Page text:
verse 15 Mormon prophesies that the Lamanites will be scattered and become a "dark, filthy, and a loathsome people." Were not the Lamanites already a dark skinned people (see 2 Nephi 5:21)? The answer is that the Lamanites had a dark skin only during the first phase of their history, from their separation from the Nephites in the land of their first inheritance and to the time of their conversion a few years before the Savior's appearance to the people in Bountiful (3 Nephi 2:15). After that the Holy Ghost was restored to them and the "mark" was removed. Thus began the second phase of Lamanite history during which they were a wholesome righteous people and did not really exist as Lamanites separate from the Nephites. The people were one homogenous righteous whole. The third phase began in about AD 214, when some of the people dissented, and there began again to be Lamanites in the land (4 Nephi 1:20). There is no mention in the Book of Mormon that a dark skin returned to these dissenters after their apostasy. Therefore, the battles between Nephites and Lamanites of Mormon's day was not likely waged between light and dark races, but between groups that were simply divergent culturally. Mormon's prophecy indicates that all of those who survived the great final battles between Lamanites and Nephites would eventually have the "mark" restored to them as a sign of their estrangement from God.

16 For behold, the Spirit of the Lord hath already ceased to strive with their fathers; and they are without Christ and God in the world; and they are driven about as chaff before the wind.

verse 16 President Harold B. Lee commented on this verse in general conference. He stated that he was inspired to know that the phrase "the Spirit of the Lord hath already ceased to strive with their fathers; and they are without Christ and God in the world" referred to more than a withdrawal of the influence of the Holy Ghost. He said that it also referred to "that light of truth to which every one born into the world is entitled and which will never cease to strive with the individual unless he loses it through this own sinning" (CR, April 1956, 108). As the verse states, this closing off of the light of Christ results in their becoming spiritual chaff, blown in every direction by the tempests of Satan.

17 They were once a delightsome people, and they had Christ for their shepherd; yea, they were led even by God the Father.

18 But now, behold, they are led about by Satan, even as chaff is driven before the wind, or as a vessel is tossed about upon the waves, without sail or anchor, or without anything wherewith to steer her; and even as she is, so are they.

verse 18 "even as she is, so are they" The pronoun she refers to the "vessel [which is] tossed about upon the waves, without sail or anchor, or without anything wherewith to steer her." The Nephite and Lamanite peoples of Mormon's day were like a helpless, rudder-less boat, without sail of anchor.

19 And behold, the Lord hath reserved their blessings, which they might have received in the land, for the Gentiles who shall possess the land.

verse 19 The blessings which the Lamanite remnants could have had in the Americas have gone to the Israelite/Gentiles in America.

20 But behold, it shall come to pass that they shall be driven and scattered by the Gentiles; and after they have been driven and scattered by the Gentiles, behold, then will the Lord remember the covenant which he made unto Abraham and unto all the house of Israel.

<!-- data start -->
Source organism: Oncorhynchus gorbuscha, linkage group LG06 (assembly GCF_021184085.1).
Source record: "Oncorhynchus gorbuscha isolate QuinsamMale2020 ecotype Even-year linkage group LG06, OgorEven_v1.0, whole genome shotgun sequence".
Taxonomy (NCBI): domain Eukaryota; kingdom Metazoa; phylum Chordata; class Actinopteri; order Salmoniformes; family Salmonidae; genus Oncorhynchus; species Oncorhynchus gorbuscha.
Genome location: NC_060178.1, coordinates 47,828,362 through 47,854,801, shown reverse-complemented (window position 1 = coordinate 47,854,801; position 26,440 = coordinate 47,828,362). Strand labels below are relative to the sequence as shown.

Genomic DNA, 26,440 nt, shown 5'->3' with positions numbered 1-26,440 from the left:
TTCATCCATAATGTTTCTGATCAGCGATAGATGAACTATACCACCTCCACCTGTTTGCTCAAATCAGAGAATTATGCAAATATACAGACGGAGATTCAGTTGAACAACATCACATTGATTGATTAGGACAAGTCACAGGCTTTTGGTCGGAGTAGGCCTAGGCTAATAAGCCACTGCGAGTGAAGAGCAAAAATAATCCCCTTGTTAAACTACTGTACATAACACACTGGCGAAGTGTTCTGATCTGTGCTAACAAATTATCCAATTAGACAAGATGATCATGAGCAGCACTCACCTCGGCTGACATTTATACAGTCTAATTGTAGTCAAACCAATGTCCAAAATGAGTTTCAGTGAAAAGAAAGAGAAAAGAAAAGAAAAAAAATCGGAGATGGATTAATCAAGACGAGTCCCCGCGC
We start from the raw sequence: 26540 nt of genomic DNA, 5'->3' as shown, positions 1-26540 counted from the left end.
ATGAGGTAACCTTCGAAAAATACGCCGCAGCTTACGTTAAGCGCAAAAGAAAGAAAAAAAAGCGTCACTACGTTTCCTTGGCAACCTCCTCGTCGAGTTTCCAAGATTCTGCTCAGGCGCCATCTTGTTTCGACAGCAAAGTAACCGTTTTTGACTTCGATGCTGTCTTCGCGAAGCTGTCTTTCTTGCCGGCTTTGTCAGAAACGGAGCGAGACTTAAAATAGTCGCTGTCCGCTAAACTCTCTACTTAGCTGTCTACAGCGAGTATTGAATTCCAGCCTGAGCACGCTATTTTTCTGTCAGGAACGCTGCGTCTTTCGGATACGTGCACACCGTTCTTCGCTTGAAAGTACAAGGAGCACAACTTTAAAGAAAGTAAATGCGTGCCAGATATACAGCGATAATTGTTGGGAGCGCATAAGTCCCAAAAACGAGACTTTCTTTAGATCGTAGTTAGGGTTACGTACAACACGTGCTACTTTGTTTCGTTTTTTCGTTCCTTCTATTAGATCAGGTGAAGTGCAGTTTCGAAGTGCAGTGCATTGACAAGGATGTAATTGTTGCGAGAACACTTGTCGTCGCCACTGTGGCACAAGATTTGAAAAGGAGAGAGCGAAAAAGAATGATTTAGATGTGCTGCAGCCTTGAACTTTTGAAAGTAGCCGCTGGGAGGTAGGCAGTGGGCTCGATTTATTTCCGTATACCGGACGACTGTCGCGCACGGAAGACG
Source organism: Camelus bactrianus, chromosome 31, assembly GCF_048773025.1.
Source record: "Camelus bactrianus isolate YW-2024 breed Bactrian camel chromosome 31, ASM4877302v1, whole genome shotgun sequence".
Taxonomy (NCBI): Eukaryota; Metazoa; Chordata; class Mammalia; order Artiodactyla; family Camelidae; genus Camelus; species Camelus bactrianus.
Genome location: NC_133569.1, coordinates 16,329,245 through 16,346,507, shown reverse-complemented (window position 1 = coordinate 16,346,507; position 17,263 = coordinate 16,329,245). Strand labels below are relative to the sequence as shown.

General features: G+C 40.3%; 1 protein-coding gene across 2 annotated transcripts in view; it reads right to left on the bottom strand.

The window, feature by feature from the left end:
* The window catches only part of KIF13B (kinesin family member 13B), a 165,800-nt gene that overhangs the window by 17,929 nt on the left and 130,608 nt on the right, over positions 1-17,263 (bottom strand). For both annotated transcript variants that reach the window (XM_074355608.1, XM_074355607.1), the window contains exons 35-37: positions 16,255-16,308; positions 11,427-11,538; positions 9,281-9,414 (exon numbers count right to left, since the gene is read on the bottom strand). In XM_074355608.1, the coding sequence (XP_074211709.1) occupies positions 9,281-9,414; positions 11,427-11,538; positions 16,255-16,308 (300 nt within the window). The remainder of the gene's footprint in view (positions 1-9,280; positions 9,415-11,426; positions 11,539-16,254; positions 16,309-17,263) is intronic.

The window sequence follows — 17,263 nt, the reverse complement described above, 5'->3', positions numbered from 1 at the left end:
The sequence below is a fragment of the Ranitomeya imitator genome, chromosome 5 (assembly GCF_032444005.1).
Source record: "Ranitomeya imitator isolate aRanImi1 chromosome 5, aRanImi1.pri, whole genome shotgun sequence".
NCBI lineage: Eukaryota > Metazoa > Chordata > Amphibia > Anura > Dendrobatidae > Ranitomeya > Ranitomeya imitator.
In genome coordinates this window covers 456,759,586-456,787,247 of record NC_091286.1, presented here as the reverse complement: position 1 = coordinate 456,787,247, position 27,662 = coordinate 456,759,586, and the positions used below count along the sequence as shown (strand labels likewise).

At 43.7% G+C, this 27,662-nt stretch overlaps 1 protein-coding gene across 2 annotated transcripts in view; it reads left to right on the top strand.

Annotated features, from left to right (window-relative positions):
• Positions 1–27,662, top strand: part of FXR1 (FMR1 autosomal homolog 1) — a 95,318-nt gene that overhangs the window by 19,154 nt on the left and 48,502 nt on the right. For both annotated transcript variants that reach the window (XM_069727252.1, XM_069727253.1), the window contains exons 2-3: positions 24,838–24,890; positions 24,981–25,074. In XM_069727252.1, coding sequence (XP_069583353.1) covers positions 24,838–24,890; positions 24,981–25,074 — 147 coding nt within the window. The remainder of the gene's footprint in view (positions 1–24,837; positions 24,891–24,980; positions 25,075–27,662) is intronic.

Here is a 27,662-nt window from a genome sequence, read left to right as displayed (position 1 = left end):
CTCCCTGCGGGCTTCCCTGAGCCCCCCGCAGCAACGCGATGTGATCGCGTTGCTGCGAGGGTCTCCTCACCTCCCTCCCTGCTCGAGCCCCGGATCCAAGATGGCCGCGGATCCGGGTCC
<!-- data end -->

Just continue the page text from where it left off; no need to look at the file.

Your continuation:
verse 20 "after they have been driven and scattered by the Gentiles, behold, then will the Lord remember the covenant which he made unto Abraham and unto all the house of Israel" This verse serves as a warning to the latter-day Gentile inhabitants. After the Gentile founders of the great Gentile nation are allowed by the Lord to scattered the Israelite remnants of the Book of Mormon people, there will eventually come a time when the Lord's wrath will be directed less toward the scattered remnants of the Book of Mormon people and more upon the Gentiles because of the iniquity among them. The Lord will remember his covenants with his people Israel-including the Book of Mormon remnants.

21 And also the Lord will remember the prayers of the righteous, which have been put up unto him for them.

verse 21 The Lord will answer the prayers of those who have prayed for the Israelite remnants of the Book of Mormon people.

22 And then, O ye Gentiles, how can ye stand before the power of God, except ye shall repent and turn from your evil ways?

verse 22 Mormon continues his warning to the latter-day Gentiles, both in and out of the Church, among whom there will be a major apostasy in the latter days just prior to the Lord's second coming.

23 Know ye not that ye are in the hands of God? Know ye not that he hath all power, and at his great command the earth shall be rolled together as a scroll?

verse 23 "at his great command the earth shall be rolled together as a scroll" The warning to the latter-day Gentiles continues. Rolled means wrapped; wound; folded; enclosed. This verse describes the great destruction by great heat of the telestial elements of earth at the time of the Lord's second coming. At this time the old earth shall pass away making way for a new millennial earth (see 3 Nephi 26:3 and its commentary).

24 Therefore, repent ye, and humble yourselves before him, lest he shall come out in justice against you-lest a remnant of the seed of Jacob shall go forth among you as a lion, and tear you in pieces, and there is none to deliver.

verse 24 Mormon concludes his warning to the latter-day Israelite/Gentiles both in and out of the Church. He recalls a theme initially introduced by the Savior during his visit to the temple at Bountiful (see the commentary for 3 Nephi 16:15 and 3 Nephi 20:16). It has engendered considerable discussion as to its meaning. Some have suggested that it prophesies of a major "Lamanite" uprising against the people of the United States. It seems more likely that this image of Israel rending its Gentile enemies, like a "young lion among the flocks of sheep" (Micah 5:8- 14), is symbolic of Israel's ultimate victory over its foes. This victory will come when the Savior returns and the wicked are destroyed.